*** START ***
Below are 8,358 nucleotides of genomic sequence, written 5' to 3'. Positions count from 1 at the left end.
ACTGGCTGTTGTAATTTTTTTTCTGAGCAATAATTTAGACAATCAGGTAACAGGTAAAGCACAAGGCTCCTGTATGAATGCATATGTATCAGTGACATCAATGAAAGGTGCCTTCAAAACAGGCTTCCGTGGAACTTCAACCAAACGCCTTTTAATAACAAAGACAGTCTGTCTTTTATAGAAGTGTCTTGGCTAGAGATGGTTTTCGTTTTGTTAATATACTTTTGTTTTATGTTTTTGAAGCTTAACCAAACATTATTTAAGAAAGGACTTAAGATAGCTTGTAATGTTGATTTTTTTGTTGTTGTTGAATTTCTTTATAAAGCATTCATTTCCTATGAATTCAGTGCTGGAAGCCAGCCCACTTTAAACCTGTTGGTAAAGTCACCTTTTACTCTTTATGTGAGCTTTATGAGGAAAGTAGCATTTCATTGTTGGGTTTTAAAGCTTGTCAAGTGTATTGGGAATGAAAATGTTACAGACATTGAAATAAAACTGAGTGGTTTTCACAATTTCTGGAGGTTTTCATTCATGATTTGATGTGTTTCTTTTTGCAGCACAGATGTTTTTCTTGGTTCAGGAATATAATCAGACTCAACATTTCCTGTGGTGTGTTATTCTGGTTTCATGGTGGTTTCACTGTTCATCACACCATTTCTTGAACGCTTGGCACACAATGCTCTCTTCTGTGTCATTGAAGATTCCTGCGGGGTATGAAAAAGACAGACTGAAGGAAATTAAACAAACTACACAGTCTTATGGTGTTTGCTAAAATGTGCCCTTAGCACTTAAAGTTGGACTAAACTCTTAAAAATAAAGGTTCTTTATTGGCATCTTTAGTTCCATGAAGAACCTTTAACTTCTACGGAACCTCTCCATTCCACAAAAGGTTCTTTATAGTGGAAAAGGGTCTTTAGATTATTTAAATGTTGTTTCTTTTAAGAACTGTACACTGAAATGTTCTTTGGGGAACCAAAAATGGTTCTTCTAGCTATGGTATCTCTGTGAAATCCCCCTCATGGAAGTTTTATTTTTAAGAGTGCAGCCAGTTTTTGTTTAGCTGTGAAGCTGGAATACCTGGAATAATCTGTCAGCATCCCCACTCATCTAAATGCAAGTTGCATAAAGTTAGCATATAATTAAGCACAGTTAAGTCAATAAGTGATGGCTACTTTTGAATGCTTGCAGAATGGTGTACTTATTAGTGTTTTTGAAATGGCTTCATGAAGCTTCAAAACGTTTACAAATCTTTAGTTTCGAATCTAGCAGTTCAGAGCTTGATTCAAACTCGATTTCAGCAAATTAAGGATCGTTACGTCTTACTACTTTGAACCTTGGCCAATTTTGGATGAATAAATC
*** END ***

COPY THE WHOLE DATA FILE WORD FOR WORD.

Below are 8,358 nucleotides of genomic sequence, written 5' to 3'. Positions count from 1 at the left end.
ACTGGCTGTTGTAATTTTTTTTCTGAGCAATAATTTAGACAATCAGGTAACAGGTAAAGCACAAGGCTCCTGTATGAATGCATATGTATCAGTGACATCAATGAAAGGTGCCTTCAAAACAGGCTTCCGTGGAACTTCAACCAAACGCCTTTTAATAACAAAGACAGTCTGTCTTTTATAGAAGTGTCTTGGCTAGAGATGGTTTTCGTTTTGTTAATATACTTTTGTTTTATGTTTTTGAAGCTTAACCAAACATTATTTAAGAAAGGACTTAAGATAGCTTGTAATGTTGATTTTTTTGTTGTTGTTGAATTTCTTTATAAAGCATTCATTTCCTATGAATTCAGTGCTGGAAGCCAGCCCACTTTAAACCTGTTGGTAAAGTCACCTTTTACTCTTTATGTGAGCTTTATGAGGAAAGTAGCATTTCATTGTTGGGTTTTAAAGCTTGTCAAGTGTATTGGGAATGAAAATGTTACAGACATTGAAATAAAACTGAGTGGTTTTCACAATTTCTGGAGGTTTTCATTCATGATTTGATGTGTTTCTTTTTGCAGCACAGATGTTTTTCTTGGTTCAGGAATATAATCAGACTCAACATTTCCTGTGGTGTGTTATTCTGGTTTCATGGTGGTTTCACTGTTCATCACACCATTTCTTGAACGCTTGGCACACAATGCTCTCTTCTGTGTCATTGAAGATTCCTGCGGGGTATGAAAAAGACAGACTGAAGGAAATTAAACAAACTACACAGTCTTATGGTGTTTGCTAAAATGTGCCCTTAGCACTTAAAGTTGGACTAAACTCTTAAAAATAAAGGTTCTTTATTGGCATCTTTAGTTCCATGAAGAACCTTTAACTTCTACGGAACCTCTCCATTCCACAAAAGGTTCTTTATAGTGGAAAAGGGTCTTTAGATTATTTAAATGTTGTTTCTTTTAAGAACTGTACACTGAAATGTTCTTTGGGGAACCAAAAATGGTTCTTCTAGCTATGGTATCTCTGTGAAATCCCCCTCATGGAAGTTTTATTTTTAAGAGTGCAGCCAGTTTTTGTTTAGCTGTGAAGCTGGAATACCTGGAATAATCTGTCAGCATCCCCACTCATCTAAATGCAAGTTGCATAAAGTTAGCATATAATTAAGCACAGTTAAGTCAATAAGTGATGGCTACTTTTGAATGCTTGCAGAATGGTGTACTTATTAGTGTTTTTGAAATGGCTTCATGAAGCTTCAAAACGTTTACAAATCTTTAGTTTCGAATCTAGCAGTTCAGAGCTTGATTCAAACTCGATTTCAGCAAATTAAGGATCGTTACGTCTTACTACTTTGAACCTTGGCCAATTTTGGATGAATAAATC